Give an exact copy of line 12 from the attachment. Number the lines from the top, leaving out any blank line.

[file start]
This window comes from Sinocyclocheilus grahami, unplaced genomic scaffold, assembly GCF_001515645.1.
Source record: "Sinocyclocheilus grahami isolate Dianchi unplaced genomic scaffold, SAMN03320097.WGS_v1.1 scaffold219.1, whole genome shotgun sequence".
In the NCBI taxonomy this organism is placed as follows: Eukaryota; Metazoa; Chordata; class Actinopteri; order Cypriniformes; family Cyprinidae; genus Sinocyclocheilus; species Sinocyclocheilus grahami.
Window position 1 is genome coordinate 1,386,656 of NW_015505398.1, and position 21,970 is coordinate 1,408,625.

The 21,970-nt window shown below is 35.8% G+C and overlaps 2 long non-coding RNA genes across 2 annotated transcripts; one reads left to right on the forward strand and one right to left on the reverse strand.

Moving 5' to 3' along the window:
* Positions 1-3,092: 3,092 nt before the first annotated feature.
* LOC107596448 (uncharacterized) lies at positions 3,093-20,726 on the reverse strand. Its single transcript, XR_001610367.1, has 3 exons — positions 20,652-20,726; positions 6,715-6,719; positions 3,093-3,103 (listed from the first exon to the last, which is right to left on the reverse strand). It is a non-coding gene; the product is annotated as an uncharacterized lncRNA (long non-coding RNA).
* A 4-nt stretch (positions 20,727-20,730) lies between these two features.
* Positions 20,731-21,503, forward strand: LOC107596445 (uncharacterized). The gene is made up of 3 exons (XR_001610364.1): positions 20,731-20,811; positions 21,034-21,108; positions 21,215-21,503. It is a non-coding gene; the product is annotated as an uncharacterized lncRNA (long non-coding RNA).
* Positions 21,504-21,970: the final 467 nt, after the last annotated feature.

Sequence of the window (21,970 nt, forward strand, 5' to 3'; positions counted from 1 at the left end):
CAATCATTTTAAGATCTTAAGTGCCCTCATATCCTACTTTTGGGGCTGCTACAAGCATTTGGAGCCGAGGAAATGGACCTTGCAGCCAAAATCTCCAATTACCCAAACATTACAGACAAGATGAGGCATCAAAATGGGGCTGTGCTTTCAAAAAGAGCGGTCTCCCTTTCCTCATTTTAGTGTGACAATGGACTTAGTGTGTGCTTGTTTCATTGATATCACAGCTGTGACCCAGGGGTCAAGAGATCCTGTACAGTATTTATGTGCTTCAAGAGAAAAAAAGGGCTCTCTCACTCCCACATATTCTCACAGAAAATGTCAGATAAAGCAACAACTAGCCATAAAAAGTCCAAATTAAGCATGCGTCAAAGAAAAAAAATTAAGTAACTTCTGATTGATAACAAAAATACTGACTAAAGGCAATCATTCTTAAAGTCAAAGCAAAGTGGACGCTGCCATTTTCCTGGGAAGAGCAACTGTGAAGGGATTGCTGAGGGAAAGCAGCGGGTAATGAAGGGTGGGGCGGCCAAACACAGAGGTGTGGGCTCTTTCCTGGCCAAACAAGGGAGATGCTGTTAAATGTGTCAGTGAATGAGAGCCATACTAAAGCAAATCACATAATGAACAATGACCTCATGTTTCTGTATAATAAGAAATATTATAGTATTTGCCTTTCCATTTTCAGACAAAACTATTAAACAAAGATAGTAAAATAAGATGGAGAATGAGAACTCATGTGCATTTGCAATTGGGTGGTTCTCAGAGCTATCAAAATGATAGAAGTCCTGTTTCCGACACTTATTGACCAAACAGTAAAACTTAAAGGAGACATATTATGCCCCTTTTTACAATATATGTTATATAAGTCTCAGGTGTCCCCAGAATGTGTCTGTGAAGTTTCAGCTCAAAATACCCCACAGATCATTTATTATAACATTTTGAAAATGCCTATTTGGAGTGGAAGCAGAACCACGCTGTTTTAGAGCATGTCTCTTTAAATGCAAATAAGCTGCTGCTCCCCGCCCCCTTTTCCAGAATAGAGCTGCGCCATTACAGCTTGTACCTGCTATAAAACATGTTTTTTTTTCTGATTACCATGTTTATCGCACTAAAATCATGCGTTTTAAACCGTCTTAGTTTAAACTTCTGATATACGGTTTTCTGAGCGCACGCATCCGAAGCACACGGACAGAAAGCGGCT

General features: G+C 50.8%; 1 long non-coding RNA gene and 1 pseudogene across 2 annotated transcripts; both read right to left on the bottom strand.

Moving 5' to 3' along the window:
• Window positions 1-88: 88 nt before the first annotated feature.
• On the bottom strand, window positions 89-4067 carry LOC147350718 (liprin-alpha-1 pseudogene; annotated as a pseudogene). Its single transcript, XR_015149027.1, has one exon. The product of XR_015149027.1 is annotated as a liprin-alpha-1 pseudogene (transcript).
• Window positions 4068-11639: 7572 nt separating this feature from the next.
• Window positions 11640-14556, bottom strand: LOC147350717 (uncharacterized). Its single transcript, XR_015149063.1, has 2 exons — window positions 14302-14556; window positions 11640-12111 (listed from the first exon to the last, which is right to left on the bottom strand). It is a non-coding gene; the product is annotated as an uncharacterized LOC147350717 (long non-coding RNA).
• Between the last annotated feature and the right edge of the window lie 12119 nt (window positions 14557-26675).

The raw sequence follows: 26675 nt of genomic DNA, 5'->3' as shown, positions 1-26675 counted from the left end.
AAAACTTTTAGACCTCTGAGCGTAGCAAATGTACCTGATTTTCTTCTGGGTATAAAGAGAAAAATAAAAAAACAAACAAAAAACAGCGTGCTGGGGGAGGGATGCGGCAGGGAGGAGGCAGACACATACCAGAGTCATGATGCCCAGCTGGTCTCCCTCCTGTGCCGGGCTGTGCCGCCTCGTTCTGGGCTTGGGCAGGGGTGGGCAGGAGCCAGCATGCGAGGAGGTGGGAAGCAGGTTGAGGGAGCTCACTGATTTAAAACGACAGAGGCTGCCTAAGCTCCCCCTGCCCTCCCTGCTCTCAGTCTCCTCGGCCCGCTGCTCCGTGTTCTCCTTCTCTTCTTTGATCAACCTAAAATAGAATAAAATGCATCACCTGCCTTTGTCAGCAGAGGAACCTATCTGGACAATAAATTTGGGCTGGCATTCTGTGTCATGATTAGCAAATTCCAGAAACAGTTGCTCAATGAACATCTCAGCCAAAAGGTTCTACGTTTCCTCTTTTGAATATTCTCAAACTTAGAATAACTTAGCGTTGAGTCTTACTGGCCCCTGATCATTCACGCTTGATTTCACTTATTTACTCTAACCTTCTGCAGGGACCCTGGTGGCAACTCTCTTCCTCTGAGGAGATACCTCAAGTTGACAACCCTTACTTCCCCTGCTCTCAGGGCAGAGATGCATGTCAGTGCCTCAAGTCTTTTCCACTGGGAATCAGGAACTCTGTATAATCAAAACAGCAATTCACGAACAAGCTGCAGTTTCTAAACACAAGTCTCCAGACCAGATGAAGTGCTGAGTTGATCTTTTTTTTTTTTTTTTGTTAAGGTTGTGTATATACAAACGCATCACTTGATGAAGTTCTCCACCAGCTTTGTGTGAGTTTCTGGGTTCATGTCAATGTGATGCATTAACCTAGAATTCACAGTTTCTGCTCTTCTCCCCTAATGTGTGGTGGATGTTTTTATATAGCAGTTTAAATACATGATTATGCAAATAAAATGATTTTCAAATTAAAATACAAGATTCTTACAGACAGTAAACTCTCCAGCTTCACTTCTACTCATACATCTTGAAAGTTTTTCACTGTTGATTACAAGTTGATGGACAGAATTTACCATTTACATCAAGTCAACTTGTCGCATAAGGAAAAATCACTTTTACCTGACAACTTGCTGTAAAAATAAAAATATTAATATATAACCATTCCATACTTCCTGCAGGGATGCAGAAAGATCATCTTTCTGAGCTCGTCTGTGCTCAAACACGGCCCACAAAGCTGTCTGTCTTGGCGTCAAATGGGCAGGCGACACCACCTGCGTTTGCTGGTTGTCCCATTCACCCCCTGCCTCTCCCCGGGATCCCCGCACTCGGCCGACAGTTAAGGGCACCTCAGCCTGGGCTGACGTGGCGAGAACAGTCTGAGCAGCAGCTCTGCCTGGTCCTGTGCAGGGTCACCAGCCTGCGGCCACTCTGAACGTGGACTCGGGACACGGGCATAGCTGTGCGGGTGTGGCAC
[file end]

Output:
Sequence of the window (21,970 nt, forward strand, 5' to 3'; positions counted from 1 at the left end):